Investigators probing whether Donald Trump’s presidential campaign colluded with Russia have been questioning witnesses about events at the 2016 Republican National Convention, according to two sources familiar with Special Counsel Robert Mueller’s inquiries.
Mueller’s team has been asking about a convention-related event attended by both Russia’s U.S. ambassador and Jeff Sessions, the first U.S. senator to support Trump and now his attorney general, said one source, who requested anonymity due to the ongoing investigation.
Another issue Mueller’s team has been asking about is how and why Republican Party platform language hostile to Russia was deleted from a section of the document related to Ukraine, said another source who also requested anonymity.
Mueller’s interest in what happened at the Republican convention in Cleveland, Ohio in July 2016, is an indication that Trump campaign contacts and actions related to Russia remain central to the special counsel’s investigation.
Trump, who was nominated as the Republican Party candidate for the November 2016 election during the convention, has denied any collusion with Russia during the campaign. Moscow has denied U.S. intelligence agencies’ findings that it interfered in the campaign to try to tilt the election in Trump’s favor.
Investigators have asked detailed questions about conversations that Sessions, then a Trump campaign adviser, had at a convention event attended by then-Russian Ambassador to the United States Sergei Kislyak, said the first source, who was questioned by Mueller about the event.
The same source said Mueller’s team also has been asking whether Sessions had private discussions with Kislyak on the sidelines of a campaign speech Trump gave at Washington’s Mayflower Hotel in April 2016.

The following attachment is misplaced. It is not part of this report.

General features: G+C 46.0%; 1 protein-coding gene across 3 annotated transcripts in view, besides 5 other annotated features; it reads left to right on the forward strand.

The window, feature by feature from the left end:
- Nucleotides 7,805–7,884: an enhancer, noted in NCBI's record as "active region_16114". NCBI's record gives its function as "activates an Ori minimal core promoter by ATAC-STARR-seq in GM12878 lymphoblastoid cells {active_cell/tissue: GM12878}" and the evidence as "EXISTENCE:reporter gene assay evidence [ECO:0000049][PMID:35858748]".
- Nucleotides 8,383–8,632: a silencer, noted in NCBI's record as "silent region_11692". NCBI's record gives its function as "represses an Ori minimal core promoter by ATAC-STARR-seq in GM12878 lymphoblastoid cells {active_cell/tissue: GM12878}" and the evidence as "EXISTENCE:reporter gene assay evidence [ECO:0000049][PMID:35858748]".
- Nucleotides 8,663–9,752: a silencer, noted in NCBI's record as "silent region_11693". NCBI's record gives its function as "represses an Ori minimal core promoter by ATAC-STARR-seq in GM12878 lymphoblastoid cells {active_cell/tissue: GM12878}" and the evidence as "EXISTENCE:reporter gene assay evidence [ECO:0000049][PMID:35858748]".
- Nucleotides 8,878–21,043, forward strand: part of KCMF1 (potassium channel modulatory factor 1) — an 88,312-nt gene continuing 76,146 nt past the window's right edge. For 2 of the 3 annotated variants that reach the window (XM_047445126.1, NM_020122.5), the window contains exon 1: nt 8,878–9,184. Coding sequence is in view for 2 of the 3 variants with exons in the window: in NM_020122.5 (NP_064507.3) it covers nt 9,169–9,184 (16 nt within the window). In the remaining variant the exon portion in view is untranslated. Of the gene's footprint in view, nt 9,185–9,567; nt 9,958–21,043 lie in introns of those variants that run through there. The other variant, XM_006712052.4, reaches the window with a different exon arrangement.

Sessions’ spokespersons have denied repeatedly that he had any private discussions with Kislyak at the Mayflower, although Sessions has admitted to speaking briefly to Kislyak at the event.
Spokespersons for Mueller and Sessions declined to comment on Mueller’s interest in Sessions’ activities at the convention and other convention-related events.
The special counsel’s investigators have also interviewed attendees of the committee meetings that drafted the Republican Party platform in Cleveland.
At one committee meeting, according to people in attendance, Diana Denman, a member of the platform committee’s national security subcommittee, proposed language calling for the United States to supply “lethal defensive weapons to Ukraine’s armed forces and greater coordination with NATO on defense planning.”
But the final platform language deleted the reference to “lethal defensive weapons,” a change that made the platform less hostile to Russia, whose troops had invaded the Crimean peninsula and eastern Ukraine.
After the convention, Denman told Reuters in 2016, J.D. Gordon, a Trump foreign policy adviser, told her he was going to speak to Trump about the language on Ukraine, and that Trump’s campaign team played a direct role in softening the platform language.
The Trump campaign has denied playing any role in the weakening of the party’s position regarding Ukraine. Gordon has called Denman’s version of events “inaccurate.”
Stephen Yates, co-chair of the platform committee’s national security subcommittee, said he has “heard nothing about other members of the subcommittee being called in for questioning, and I have had no interaction with anyone working on the investigation.”
Sessions recused himself last year from the federal probe into Russian election meddling after it emerged that he had failed to say during his Senate confirmation hearing to be attorney general that he had met with Russia’s ambassador in 2016.